Second, Burning Wheel allows you to simultaneously block with a shield AND attack with a weapon at the same time, which also gets bonus dice from the shield. There's a whole lot of complexity around BW's combat system of "choose actions ahead of time and try to outsmart your opponent" but being able to push defense and offense at the same time is a really useful advantage.

Any kind of block or parry, if done with enough successes, can be a chance to "open up" the opponent for a counter attack, either delivering a penalty on their next action or leaving them effectively stunned for an action.

The Riddle of Steel

TROS also has a reach system, with similar benefit to being to work at multiple ranges if your opponent cannot.

TROS gives different target numbers depending on the type of weapon and it's action being used - so you have some things which are pretty great at attacking but terrible to use defensively, things that are more balanced (but usually less damaging) and so on. Shields, of course, have easy-to-roll target numbers that allow you to get more defense out of the same dice pool - which means you can put MORE of those dice instead, towards offense.

- Chris
 

Dagor

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So, uh, are there any systems out there that do shields D&D-style? It looks like everybody (and I count myself in this illustrious band) has brewed up systems where shields are much more active.

In fact, it's almost getting to the point where passive defense is ignored; and as ChalkLine pointed out, one thing shields can do really well is shut down a whole wedge of the battlefield just by existing. Gives me something to think about, at least.
Shields in GURPS 4e provide a +1 to +3 bonus depending on size and composition to all active defenses (Block, Dodge, or Parry) against attacks from the front or shield side. By default this only applies to melee and muscle-powered ranged attacks, not firearms or beam weapons, although there's also an optional "Damage to Shields" rule that, if used, appears to allow using that bonus there as well (the rule itself doesn't say so, but the references to it do) -- it's just that in that case, any attack in which the shield's bonus makes the final difference is treated as one that hits the shield itself and may damage and possibly still penetrate it.

All that and you can still actively defend (that's what the whole Block maneuver is for if you have some decent skill in using shields in the first place) and bash or rush with suitable shields to your heart's content, too.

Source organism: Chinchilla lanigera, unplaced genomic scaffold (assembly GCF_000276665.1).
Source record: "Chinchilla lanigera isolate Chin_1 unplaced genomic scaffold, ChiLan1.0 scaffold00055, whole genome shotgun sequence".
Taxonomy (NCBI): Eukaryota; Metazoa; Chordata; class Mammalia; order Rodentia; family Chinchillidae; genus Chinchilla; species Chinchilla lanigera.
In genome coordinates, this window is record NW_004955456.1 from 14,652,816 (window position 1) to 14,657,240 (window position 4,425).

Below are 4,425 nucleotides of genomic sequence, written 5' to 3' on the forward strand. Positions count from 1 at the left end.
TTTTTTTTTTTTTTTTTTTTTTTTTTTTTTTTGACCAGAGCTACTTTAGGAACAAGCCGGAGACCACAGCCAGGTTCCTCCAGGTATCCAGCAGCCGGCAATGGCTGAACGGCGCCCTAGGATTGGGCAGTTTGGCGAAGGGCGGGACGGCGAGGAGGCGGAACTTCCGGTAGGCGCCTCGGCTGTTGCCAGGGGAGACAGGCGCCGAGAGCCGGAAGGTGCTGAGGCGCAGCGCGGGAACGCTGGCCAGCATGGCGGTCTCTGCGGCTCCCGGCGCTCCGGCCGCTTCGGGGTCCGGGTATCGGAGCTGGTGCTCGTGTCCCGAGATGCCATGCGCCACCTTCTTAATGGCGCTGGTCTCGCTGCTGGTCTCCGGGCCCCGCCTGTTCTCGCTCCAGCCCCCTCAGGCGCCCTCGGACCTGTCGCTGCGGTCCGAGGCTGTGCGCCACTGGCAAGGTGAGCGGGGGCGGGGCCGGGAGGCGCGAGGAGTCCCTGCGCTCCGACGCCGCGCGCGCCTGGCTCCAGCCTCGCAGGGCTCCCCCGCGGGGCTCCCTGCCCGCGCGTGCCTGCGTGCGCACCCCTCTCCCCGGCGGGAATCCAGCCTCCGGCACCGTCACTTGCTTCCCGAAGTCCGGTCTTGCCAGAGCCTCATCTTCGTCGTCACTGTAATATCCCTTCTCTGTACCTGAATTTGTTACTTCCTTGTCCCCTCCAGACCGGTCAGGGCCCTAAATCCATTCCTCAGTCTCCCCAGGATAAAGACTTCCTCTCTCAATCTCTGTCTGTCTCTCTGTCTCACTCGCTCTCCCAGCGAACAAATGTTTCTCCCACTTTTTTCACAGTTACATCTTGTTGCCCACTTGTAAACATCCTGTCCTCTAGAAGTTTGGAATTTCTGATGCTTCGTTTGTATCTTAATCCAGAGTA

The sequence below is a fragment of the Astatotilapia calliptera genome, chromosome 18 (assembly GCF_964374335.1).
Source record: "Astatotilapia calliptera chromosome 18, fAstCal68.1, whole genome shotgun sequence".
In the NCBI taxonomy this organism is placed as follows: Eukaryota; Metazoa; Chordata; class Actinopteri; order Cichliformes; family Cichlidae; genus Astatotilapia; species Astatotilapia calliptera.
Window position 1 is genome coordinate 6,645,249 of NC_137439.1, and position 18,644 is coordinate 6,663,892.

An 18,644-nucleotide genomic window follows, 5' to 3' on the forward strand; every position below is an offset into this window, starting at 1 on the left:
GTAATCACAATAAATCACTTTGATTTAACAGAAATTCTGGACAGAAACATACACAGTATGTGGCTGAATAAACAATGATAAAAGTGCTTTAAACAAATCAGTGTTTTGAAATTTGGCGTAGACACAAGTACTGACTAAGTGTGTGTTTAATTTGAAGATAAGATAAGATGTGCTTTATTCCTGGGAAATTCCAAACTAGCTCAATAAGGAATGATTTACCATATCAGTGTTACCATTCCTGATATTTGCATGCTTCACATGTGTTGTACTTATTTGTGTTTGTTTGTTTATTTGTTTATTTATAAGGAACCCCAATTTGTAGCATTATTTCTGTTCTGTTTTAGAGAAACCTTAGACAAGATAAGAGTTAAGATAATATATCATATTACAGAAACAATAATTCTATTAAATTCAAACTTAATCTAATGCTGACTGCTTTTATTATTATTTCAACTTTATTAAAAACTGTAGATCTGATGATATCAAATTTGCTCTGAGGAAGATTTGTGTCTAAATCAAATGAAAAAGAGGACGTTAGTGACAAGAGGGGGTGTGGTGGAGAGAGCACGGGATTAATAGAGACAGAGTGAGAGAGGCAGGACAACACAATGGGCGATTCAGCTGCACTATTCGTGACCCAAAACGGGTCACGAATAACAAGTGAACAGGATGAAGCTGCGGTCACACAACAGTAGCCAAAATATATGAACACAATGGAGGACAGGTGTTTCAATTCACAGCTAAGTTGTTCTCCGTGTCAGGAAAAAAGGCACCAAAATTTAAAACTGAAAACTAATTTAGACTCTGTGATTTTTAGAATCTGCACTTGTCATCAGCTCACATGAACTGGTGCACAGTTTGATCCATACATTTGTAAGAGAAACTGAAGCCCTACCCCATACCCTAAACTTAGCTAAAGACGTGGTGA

Gussick

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Roland's work is pretty great, and I agree with his basic premises and material analyses entirely, but his particular interpretation on the use of "viking" round shields is almost certainly too closely informed by the sword-and-buckler systems from half a millennium later, and I.33 in particular - the broad principles and general thrust of it are probably correct, of course, but the technical details most likely not.
Told you it was controversial ;-) It's obviously speculative, just like Short's work and everyone else's in pre I.33 European swordplay. You can find art from the period showing outstretched shields, and you can find art with closely held shields esp. in the wall formation. From my first hand observation, it works a lot better than the more traditional slow/heavy/passive use of the shield. In the I.33 sense, such a shield is pre-collapsed. It protects only those portions of the body directly behind it and can do very little to retake the center. By stretching the left arm out and actively engaging, the cone of protection covers the entire body. And the skeletal structure is able to secure the center allowing the sword to move for the attack.

But getting back to the game mechanics, the other side of this debate has some points to make as well. Specifically, that when it comes to missile weapons, shields were simply armor. And a distinction may need to be made between shields for dueling such as the light viking shields that have been reconstructed from linden planks and heavier shields (possibly the scutum) that may have been a mobile piece of armor against slings and arrows with limited role in one-on-one fighting. So it might be possible to categorize shields with some being primarily offensive and some being primarily defensive. Or indeed as Roland's experiments with kite shield straps has shown, it's possible the same shield could be rigged to do different tasks depending on the need. In late medieval and renaissance terms, the buckler can be seen as the ultimate evolution of the dueling shield and the pavise as the ultimate evolution of the missile-blocking shield. Which fits in with that period's refinement of earlier weapon types (ie cut and thrust blades evolving into pure cutting and pure thrusting)